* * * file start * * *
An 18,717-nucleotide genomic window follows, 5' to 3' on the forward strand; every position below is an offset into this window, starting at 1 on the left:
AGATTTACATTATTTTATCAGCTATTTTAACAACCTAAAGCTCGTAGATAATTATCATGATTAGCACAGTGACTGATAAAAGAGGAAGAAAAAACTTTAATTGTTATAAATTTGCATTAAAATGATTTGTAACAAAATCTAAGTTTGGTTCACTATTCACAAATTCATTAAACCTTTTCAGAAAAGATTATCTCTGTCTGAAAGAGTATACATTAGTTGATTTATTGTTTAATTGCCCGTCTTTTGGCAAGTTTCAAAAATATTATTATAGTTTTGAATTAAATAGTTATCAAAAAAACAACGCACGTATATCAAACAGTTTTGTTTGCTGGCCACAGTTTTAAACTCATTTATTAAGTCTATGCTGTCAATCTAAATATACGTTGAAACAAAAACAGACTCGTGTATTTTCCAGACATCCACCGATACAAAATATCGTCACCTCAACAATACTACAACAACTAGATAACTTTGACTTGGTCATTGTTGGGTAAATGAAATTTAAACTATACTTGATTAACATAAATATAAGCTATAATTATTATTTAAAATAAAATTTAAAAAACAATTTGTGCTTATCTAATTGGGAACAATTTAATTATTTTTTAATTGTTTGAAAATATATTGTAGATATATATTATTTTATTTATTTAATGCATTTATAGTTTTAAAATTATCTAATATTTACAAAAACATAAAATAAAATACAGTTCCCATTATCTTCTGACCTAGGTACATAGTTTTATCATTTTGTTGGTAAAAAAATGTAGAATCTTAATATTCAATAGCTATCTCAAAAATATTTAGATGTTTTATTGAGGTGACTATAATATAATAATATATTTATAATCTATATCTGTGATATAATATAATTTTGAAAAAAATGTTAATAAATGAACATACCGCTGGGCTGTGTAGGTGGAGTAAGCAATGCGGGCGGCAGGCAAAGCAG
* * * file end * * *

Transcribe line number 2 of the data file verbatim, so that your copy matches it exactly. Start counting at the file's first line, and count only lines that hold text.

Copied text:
AGATTTACATTATTTTATCAGCTATTTTAACAACCTAAAGCTCGTAGATAATTATCATGATTAGCACAGTGACTGATAAAAGAGGAAGAAAAAACTTTAATTGTTATAAATTTGCATTAAAATGATTTGTAACAAAATCTAAGTTTGGTTCACTATTCACAAATTCATTAAACCTTTTCAGAAAAGATTATCTCTGTCTGAAAGAGTATACATTAGTTGATTTATTGTTTAATTGCCCGTCTTTTGGCAAGTTTCAAAAATATTATTATAGTTTTGAATTAAATAGTTATCAAAAAAACAACGCACGTATATCAAACAGTTTTGTTTGCTGGCCACAGTTTTAAACTCATTTATTAAGTCTATGCTGTCAATCTAAATATACGTTGAAACAAAAACAGACTCGTGTATTTTCCAGACATCCACCGATACAAAATATCGTCACCTCAACAATACTACAACAACTAGATAACTTTGACTTGGTCATTGTTGGGTAAATGAAATTTAAACTATACTTGATTAACATAAATATAAGCTATAATTATTATTTAAAATAAAATTTAAAAAACAATTTGTGCTTATCTAATTGGGAACAATTTAATTATTTTTTAATTGTTTGAAAATATATTGTAGATATATATTATTTTATTTATTTAATGCATTTATAGTTTTAAAATTATCTAATATTTACAAAAACATAAAATAAAATACAGTTCCCATTATCTTCTGACCTAGGTACATAGTTTTATCATTTTGTTGGTAAAAAAATGTAGAATCTTAATATTCAATAGCTATCTCAAAAATATTTAGATGTTTTATTGAGGTGACTATAATATAATAATATATTTATAATCTATATCTGTGATATAATATAATTTTGAAAAAAATGTTAATAAATGAACATACCGCTGGGCTGTGTAGGTGGAGTAAGCAATGCGGGCGGCAGGCAAAGCAG